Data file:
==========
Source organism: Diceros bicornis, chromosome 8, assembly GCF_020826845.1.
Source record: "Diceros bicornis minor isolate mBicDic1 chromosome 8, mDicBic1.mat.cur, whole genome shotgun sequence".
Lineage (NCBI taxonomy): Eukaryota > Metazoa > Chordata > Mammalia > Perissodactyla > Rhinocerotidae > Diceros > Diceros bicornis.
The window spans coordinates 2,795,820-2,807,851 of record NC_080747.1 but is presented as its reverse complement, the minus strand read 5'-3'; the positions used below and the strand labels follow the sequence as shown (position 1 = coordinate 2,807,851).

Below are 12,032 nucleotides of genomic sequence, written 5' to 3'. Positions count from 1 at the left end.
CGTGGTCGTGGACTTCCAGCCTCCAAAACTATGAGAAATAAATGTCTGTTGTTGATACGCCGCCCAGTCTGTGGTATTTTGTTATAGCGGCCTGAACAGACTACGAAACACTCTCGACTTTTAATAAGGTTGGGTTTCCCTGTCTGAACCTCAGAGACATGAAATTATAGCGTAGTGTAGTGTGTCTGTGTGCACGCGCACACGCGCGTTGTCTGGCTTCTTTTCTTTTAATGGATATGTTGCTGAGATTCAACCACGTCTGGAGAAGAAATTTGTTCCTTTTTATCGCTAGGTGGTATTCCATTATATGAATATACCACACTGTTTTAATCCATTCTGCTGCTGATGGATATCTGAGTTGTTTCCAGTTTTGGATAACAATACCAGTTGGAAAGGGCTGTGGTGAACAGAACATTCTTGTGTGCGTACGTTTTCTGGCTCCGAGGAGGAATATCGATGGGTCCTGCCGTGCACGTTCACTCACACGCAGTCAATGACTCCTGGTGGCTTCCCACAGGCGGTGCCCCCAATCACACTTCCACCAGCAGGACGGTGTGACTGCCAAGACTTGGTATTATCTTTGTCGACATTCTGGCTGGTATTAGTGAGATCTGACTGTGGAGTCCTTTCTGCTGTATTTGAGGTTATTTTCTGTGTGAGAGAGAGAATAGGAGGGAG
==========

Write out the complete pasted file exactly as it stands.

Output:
Source organism: Diceros bicornis, chromosome 8, assembly GCF_020826845.1.
Source record: "Diceros bicornis minor isolate mBicDic1 chromosome 8, mDicBic1.mat.cur, whole genome shotgun sequence".
Lineage (NCBI taxonomy): Eukaryota > Metazoa > Chordata > Mammalia > Perissodactyla > Rhinocerotidae > Diceros > Diceros bicornis.
The window spans coordinates 2,795,820-2,807,851 of record NC_080747.1 but is presented as its reverse complement, the minus strand read 5'-3'; the positions used below and the strand labels follow the sequence as shown (position 1 = coordinate 2,807,851).

Below are 12,032 nucleotides of genomic sequence, written 5' to 3'. Positions count from 1 at the left end.
CGTGGTCGTGGACTTCCAGCCTCCAAAACTATGAGAAATAAATGTCTGTTGTTGATACGCCGCCCAGTCTGTGGTATTTTGTTATAGCGGCCTGAACAGACTACGAAACACTCTCGACTTTTAATAAGGTTGGGTTTCCCTGTCTGAACCTCAGAGACATGAAATTATAGCGTAGTGTAGTGTGTCTGTGTGCACGCGCACACGCGCGTTGTCTGGCTTCTTTTCTTTTAATGGATATGTTGCTGAGATTCAACCACGTCTGGAGAAGAAATTTGTTCCTTTTTATCGCTAGGTGGTATTCCATTATATGAATATACCACACTGTTTTAATCCATTCTGCTGCTGATGGATATCTGAGTTGTTTCCAGTTTTGGATAACAATACCAGTTGGAAAGGGCTGTGGTGAACAGAACATTCTTGTGTGCGTACGTTTTCTGGCTCCGAGGAGGAATATCGATGGGTCCTGCCGTGCACGTTCACTCACACGCAGTCAATGACTCCTGGTGGCTTCCCACAGGCGGTGCCCCCAATCACACTTCCACCAGCAGGACGGTGTGACTGCCAAGACTTGGTATTATCTTTGTCGACATTCTGGCTGGTATTAGTGAGATCTGACTGTGGAGTCCTTTCTGCTGTATTTGAGGTTATTTTCTGTGTGAGAGAGAGAATAGGAGGGAG